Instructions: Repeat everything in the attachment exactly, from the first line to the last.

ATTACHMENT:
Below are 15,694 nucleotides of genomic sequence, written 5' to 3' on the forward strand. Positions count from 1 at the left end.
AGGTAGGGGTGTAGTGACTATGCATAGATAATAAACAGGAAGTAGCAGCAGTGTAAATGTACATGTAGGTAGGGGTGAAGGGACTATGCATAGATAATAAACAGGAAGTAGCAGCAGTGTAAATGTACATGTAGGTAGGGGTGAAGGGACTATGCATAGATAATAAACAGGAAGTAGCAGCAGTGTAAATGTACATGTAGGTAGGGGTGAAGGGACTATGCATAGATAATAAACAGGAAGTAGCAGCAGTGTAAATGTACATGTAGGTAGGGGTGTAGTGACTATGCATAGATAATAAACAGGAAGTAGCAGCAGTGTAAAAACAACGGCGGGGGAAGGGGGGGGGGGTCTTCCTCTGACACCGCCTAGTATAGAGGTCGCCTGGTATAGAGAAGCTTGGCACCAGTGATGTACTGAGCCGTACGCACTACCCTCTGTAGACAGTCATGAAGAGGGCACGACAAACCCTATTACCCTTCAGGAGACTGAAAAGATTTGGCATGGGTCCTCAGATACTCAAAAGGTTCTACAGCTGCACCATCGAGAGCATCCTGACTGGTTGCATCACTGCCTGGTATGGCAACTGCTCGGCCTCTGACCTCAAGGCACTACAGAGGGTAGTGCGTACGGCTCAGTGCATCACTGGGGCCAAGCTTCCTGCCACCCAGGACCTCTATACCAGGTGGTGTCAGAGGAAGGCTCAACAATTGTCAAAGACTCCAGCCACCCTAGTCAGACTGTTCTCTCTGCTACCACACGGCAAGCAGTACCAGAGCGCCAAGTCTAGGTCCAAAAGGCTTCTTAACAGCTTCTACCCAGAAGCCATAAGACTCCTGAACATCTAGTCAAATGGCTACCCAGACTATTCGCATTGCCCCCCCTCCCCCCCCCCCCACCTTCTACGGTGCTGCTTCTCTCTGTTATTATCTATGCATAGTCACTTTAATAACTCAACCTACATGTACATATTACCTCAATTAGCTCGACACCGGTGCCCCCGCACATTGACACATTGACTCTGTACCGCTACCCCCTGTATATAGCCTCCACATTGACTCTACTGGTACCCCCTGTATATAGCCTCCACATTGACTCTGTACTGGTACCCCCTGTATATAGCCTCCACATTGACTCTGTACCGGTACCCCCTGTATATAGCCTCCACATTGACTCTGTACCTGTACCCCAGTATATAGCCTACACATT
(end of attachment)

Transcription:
Below are 15,694 nucleotides of genomic sequence, written 5' to 3' on the forward strand. Positions count from 1 at the left end.
AGGTAGGGGTGTAGTGACTATGCATAGATAATAAACAGGAAGTAGCAGCAGTGTAAATGTACATGTAGGTAGGGGTGAAGGGACTATGCATAGATAATAAACAGGAAGTAGCAGCAGTGTAAATGTACATGTAGGTAGGGGTGAAGGGACTATGCATAGATAATAAACAGGAAGTAGCAGCAGTGTAAATGTACATGTAGGTAGGGGTGAAGGGACTATGCATAGATAATAAACAGGAAGTAGCAGCAGTGTAAATGTACATGTAGGTAGGGGTGTAGTGACTATGCATAGATAATAAACAGGAAGTAGCAGCAGTGTAAAAACAACGGCGGGGGAAGGGGGGGGGGGTCTTCCTCTGACACCGCCTAGTATAGAGGTCGCCTGGTATAGAGAAGCTTGGCACCAGTGATGTACTGAGCCGTACGCACTACCCTCTGTAGACAGTCATGAAGAGGGCACGACAAACCCTATTACCCTTCAGGAGACTGAAAAGATTTGGCATGGGTCCTCAGATACTCAAAAGGTTCTACAGCTGCACCATCGAGAGCATCCTGACTGGTTGCATCACTGCCTGGTATGGCAACTGCTCGGCCTCTGACCTCAAGGCACTACAGAGGGTAGTGCGTACGGCTCAGTGCATCACTGGGGCCAAGCTTCCTGCCACCCAGGACCTCTATACCAGGTGGTGTCAGAGGAAGGCTCAACAATTGTCAAAGACTCCAGCCACCCTAGTCAGACTGTTCTCTCTGCTACCACACGGCAAGCAGTACCAGAGCGCCAAGTCTAGGTCCAAAAGGCTTCTTAACAGCTTCTACCCAGAAGCCATAAGACTCCTGAACATCTAGTCAAATGGCTACCCAGACTATTCGCATTGCCCCCCCTCCCCCCCCCCCCACCTTCTACGGTGCTGCTTCTCTCTGTTATTATCTATGCATAGTCACTTTAATAACTCAACCTACATGTACATATTACCTCAATTAGCTCGACACCGGTGCCCCCGCACATTGACACATTGACTCTGTACCGCTACCCCCTGTATATAGCCTCCACATTGACTCTACTGGTACCCCCTGTATATAGCCTCCACATTGACTCTGTACTGGTACCCCCTGTATATAGCCTCCACATTGACTCTGTACCGGTACCCCCTGTATATAGCCTCCACATTGACTCTGTACCTGTACCCCAGTATATAGCCTACACATT